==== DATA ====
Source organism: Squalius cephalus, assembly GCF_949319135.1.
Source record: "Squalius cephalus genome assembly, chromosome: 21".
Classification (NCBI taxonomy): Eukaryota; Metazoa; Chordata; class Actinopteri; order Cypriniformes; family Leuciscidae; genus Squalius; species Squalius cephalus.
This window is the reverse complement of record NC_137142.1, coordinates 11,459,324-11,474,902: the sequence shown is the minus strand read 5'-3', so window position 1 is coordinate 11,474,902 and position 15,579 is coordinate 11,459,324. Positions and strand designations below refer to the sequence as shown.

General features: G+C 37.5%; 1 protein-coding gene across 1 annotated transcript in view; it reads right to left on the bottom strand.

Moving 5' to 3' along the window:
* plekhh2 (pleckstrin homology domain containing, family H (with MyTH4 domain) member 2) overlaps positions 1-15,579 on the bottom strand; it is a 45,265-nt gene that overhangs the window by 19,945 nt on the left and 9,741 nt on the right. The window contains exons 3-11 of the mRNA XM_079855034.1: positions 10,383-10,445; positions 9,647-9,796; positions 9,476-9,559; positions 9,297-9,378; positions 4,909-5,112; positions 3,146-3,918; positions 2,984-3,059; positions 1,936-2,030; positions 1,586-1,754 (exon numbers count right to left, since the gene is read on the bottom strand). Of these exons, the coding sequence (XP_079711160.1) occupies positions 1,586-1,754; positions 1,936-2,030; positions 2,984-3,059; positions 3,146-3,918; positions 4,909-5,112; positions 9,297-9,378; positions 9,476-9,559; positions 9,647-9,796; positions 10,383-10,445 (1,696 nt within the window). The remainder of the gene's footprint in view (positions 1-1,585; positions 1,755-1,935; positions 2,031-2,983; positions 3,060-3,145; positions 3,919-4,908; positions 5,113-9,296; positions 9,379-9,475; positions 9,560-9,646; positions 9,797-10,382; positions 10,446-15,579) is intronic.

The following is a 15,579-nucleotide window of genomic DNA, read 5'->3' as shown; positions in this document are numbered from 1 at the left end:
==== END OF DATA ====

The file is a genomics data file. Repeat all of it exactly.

Source organism: Squalius cephalus, assembly GCF_949319135.1.
Source record: "Squalius cephalus genome assembly, chromosome: 21".
Classification (NCBI taxonomy): Eukaryota; Metazoa; Chordata; class Actinopteri; order Cypriniformes; family Leuciscidae; genus Squalius; species Squalius cephalus.
This window is the reverse complement of record NC_137142.1, coordinates 11,459,324-11,474,902: the sequence shown is the minus strand read 5'-3', so window position 1 is coordinate 11,474,902 and position 15,579 is coordinate 11,459,324. Positions and strand designations below refer to the sequence as shown.

General features: G+C 37.5%; 1 protein-coding gene across 1 annotated transcript in view; it reads right to left on the bottom strand.

Moving 5' to 3' along the window:
* plekhh2 (pleckstrin homology domain containing, family H (with MyTH4 domain) member 2) overlaps positions 1-15,579 on the bottom strand; it is a 45,265-nt gene that overhangs the window by 19,945 nt on the left and 9,741 nt on the right. The window contains exons 3-11 of the mRNA XM_079855034.1: positions 10,383-10,445; positions 9,647-9,796; positions 9,476-9,559; positions 9,297-9,378; positions 4,909-5,112; positions 3,146-3,918; positions 2,984-3,059; positions 1,936-2,030; positions 1,586-1,754 (exon numbers count right to left, since the gene is read on the bottom strand). Of these exons, the coding sequence (XP_079711160.1) occupies positions 1,586-1,754; positions 1,936-2,030; positions 2,984-3,059; positions 3,146-3,918; positions 4,909-5,112; positions 9,297-9,378; positions 9,476-9,559; positions 9,647-9,796; positions 10,383-10,445 (1,696 nt within the window). The remainder of the gene's footprint in view (positions 1-1,585; positions 1,755-1,935; positions 2,031-2,983; positions 3,060-3,145; positions 3,919-4,908; positions 5,113-9,296; positions 9,379-9,475; positions 9,560-9,646; positions 9,797-10,382; positions 10,446-15,579) is intronic.

The following is a 15,579-nucleotide window of genomic DNA, read 5'->3' as shown; positions in this document are numbered from 1 at the left end: